Have Genes - Well Traveled

It is hard to conceptualize that our ancestors live within us.  At least on the genetic level it is the fact that we carry [hopefully alive] parts of our past generations in our genes.  Now a "gene" is the functional unit of heredity which occupies a specific place (called locus) on a chromosome.  This gene is capable of reproducing itself exactly at each cell division, and directs the formation of a protein. [ an enzyme, a catalyst, or other types of helper proteins ]  A "chromosome" (normally 46 in us humans) lives in the nucleus of our cells.  It is the bearer of our genes, but also surrounds itself with specialized filaments [called chromatin], and a helper gizmo that assists during cell division called the centromere.  Concepts, terms, definitions and the like surrounding all this genetic stuff   can certainly clog the brain, and may often form their own brick walls just trying to put things together.  Anyway, to help the genealogist in their own tree climbing experience there are a few themes that might provide some insight.

First, "genetics" and "genealogy" are not the same.  In spite of what is claimed from all those who want to sell DNA products in order to provide you with answers to all your family tree questions, this is not the case.  By definition, "genetics" is the branch of science concerned with the means and consequences of transmission and generation of the components of biological inheritance.  In my Stedman's Medical Dictionary, between "behavioral genetics" and "transplantation genetics" there are 21 definitions of various branches.  By definition, "genealogy" is an account of the descent of a person, family, or group from an ancestor.  [There is now listed a "genetic genealogist" which I am sure would charge you to figure all your DNA stuff that has been analyzed.]

Secondly, if you have not already, you may discover that your DNA may help get under, around, or over that brick wall.  The problem for many genealogist is knowing which DNA type would give you the most help.  The following picture tries to present the three types of DNA being sold on the market.

The first place to start is to define the question you are trying get hold. [From a genealogist point of view.]  Does the question needing to be ask go out the paternal (fathers) branches, the maternal (mothers) branches, or the ancestors on either side of the family tree?  Making this decision will often help you decide which DNA test to order.  Y-DNA is a direct male line back through the ages...mtDNA (mitochondrial DNA) is down the maternal branches including those of your father...and autosomal DNA is basically a "travel log" of your ancestors geographic origins. [called ethic groups]  We all have genes...well traveled indeed.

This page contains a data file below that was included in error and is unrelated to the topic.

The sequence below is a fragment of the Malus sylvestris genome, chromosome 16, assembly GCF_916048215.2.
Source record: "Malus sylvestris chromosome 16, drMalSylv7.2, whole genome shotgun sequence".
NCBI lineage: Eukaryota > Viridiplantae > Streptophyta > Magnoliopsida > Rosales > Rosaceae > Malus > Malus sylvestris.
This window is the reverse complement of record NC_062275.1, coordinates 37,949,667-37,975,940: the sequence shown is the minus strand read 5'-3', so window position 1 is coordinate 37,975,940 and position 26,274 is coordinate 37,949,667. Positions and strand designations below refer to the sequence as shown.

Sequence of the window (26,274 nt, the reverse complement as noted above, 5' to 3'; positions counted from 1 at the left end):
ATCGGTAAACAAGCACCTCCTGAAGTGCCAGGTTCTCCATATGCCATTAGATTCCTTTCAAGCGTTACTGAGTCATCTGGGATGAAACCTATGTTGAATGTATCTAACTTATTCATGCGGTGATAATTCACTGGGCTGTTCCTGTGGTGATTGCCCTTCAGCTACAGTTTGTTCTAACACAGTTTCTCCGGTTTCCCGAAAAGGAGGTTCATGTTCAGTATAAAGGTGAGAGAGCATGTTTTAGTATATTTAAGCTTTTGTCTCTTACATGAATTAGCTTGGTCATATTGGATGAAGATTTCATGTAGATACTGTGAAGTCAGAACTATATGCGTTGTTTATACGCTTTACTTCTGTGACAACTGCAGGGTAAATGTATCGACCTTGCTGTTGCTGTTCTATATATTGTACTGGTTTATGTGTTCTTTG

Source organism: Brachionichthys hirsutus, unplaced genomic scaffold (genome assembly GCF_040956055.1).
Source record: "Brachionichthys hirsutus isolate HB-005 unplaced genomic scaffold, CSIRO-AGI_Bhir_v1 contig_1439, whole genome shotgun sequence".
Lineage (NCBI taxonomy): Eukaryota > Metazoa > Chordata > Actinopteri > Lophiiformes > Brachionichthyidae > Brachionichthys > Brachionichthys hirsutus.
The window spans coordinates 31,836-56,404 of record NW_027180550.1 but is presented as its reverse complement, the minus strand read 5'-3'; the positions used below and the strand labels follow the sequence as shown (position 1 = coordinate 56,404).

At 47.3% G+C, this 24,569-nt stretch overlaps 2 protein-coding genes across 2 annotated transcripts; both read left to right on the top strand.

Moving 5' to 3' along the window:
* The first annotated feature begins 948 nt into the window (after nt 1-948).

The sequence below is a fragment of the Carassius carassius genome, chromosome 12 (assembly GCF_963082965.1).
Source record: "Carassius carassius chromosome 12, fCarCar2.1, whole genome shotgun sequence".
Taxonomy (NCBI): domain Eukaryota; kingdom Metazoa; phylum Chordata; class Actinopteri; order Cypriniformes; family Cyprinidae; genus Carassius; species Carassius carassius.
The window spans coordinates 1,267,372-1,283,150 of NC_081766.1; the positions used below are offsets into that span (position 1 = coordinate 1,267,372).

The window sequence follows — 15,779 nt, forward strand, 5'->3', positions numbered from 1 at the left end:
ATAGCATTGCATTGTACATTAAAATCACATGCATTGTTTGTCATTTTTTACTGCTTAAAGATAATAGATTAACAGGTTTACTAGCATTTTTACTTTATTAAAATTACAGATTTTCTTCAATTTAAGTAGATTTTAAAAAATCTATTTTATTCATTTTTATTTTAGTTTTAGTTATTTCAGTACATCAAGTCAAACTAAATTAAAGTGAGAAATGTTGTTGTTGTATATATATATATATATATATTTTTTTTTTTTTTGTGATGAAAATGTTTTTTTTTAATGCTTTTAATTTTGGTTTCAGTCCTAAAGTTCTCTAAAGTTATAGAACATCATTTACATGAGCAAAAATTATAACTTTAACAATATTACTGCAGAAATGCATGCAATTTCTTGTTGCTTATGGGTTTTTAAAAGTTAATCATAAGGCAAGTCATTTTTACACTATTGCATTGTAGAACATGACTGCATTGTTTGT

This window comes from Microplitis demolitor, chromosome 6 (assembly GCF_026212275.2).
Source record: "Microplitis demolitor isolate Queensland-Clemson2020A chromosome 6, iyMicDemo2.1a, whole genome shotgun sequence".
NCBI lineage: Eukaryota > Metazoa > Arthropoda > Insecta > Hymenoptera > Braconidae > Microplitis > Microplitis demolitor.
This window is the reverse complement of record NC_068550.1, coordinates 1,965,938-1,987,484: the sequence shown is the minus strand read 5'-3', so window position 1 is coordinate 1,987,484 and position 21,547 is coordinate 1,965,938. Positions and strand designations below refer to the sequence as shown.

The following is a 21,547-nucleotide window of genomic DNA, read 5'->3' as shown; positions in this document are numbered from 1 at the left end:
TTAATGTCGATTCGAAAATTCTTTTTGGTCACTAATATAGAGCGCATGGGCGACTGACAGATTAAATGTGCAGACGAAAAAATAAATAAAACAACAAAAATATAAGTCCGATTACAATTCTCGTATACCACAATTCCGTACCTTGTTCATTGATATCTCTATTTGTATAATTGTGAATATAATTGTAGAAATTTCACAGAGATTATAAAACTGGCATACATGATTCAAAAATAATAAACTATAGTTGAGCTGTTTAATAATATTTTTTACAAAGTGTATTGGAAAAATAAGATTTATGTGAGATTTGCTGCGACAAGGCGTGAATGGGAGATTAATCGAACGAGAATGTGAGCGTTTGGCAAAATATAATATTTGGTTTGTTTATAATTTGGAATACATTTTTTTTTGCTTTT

Thursday, July 21, 2016


Brick walls come in all sorts of shapes, sizes, and thickness.  Recently, the use of DNA analysis has produced all kinds of new brick walls.  Looking to your genetic past will often help give new directions for the family search, or solve some types of questions that have come to the forefront.

My own DNA analysis took some time to get to the lab, because I was worried that it might show that all my 50 some years of genealogy would be incorrect.  At any rate, the following table shows that there are a number of different genetic pathways that involves the surname JONES.

The figure begins with the year 2011.  It then shows the percent of each haplogroup that was found in those with the surname JONES and chose to have their Y-DNA analyzed.  Seventy-five percent of those were found to be in the R1b1 haplogroup. [n=275]  This was followed by a number of different haplogroups.  Eleven percent were those of Scandinavia decent, followed in decreasing order by E, G, J, R1a, and Q.

The most recent analysis [2016, n=257] suggest that a number of folks from several haplogroups are new to the JONES surname family tree.  Haplogroups B, N, and O were not present in the 2011 group.  There has been some changes in the percent of the various haplogroups which suggest that there are many other genetic groups that have connections to the JONES surname.  There has been a 14% decrease in R1b1 with an increase in I, G, J, and R1a haplogroups.